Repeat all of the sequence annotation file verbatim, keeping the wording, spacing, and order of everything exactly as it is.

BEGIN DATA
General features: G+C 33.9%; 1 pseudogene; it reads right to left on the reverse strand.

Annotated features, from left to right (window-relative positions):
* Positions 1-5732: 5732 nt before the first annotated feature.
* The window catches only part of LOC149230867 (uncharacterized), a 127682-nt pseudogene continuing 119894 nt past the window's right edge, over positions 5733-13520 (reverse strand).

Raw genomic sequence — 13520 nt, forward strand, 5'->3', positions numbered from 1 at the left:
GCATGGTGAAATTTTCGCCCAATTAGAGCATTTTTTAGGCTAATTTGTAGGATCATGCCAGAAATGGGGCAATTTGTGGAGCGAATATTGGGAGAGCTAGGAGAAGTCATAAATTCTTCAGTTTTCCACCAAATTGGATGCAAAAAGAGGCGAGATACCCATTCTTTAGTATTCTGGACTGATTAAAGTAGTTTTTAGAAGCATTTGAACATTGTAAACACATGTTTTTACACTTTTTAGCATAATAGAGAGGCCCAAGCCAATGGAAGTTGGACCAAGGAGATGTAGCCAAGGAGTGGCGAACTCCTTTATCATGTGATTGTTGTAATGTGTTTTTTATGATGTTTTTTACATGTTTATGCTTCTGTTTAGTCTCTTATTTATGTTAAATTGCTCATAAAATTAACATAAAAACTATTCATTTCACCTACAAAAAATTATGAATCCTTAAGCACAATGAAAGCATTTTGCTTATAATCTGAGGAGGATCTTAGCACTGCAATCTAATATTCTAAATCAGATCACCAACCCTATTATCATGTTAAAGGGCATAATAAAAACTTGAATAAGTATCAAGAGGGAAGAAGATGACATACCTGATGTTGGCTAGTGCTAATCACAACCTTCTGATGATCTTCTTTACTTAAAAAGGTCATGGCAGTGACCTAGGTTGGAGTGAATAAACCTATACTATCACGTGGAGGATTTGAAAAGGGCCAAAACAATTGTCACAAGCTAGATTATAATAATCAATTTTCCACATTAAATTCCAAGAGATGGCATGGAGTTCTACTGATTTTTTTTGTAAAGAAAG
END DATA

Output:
General features: G+C 33.9%; 1 pseudogene; it reads right to left on the reverse strand.

Annotated features, from left to right (window-relative positions):
* Positions 1-5732: 5732 nt before the first annotated feature.
* The window catches only part of LOC149230867 (uncharacterized), a 127682-nt pseudogene continuing 119894 nt past the window's right edge, over positions 5733-13520 (reverse strand).

Raw genomic sequence — 13520 nt, forward strand, 5'->3', positions numbered from 1 at the left:
GCATGGTGAAATTTTCGCCCAATTAGAGCATTTTTTAGGCTAATTTGTAGGATCATGCCAGAAATGGGGCAATTTGTGGAGCGAATATTGGGAGAGCTAGGAGAAGTCATAAATTCTTCAGTTTTCCACCAAATTGGATGCAAAAAGAGGCGAGATACCCATTCTTTAGTATTCTGGACTGATTAAAGTAGTTTTTAGAAGCATTTGAACATTGTAAACACATGTTTTTACACTTTTTAGCATAATAGAGAGGCCCAAGCCAATGGAAGTTGGACCAAGGAGATGTAGCCAAGGAGTGGCGAACTCCTTTATCATGTGATTGTTGTAATGTGTTTTTTATGATGTTTTTTACATGTTTATGCTTCTGTTTAGTCTCTTATTTATGTTAAATTGCTCATAAAATTAACATAAAAACTATTCATTTCACCTACAAAAAATTATGAATCCTTAAGCACAATGAAAGCATTTTGCTTATAATCTGAGGAGGATCTTAGCACTGCAATCTAATATTCTAAATCAGATCACCAACCCTATTATCATGTTAAAGGGCATAATAAAAACTTGAATAAGTATCAAGAGGGAAGAAGATGACATACCTGATGTTGGCTAGTGCTAATCACAACCTTCTGATGATCTTCTTTACTTAAAAAGGTCATGGCAGTGACCTAGGTTGGAGTGAATAAACCTATACTATCACGTGGAGGATTTGAAAAGGGCCAAAACAATTGTCACAAGCTAGATTATAATAATCAATTTTCCACATTAAATTCCAAGAGATGGCATGGAGTTCTACTGATTTTTTTTGTAAAGAAAG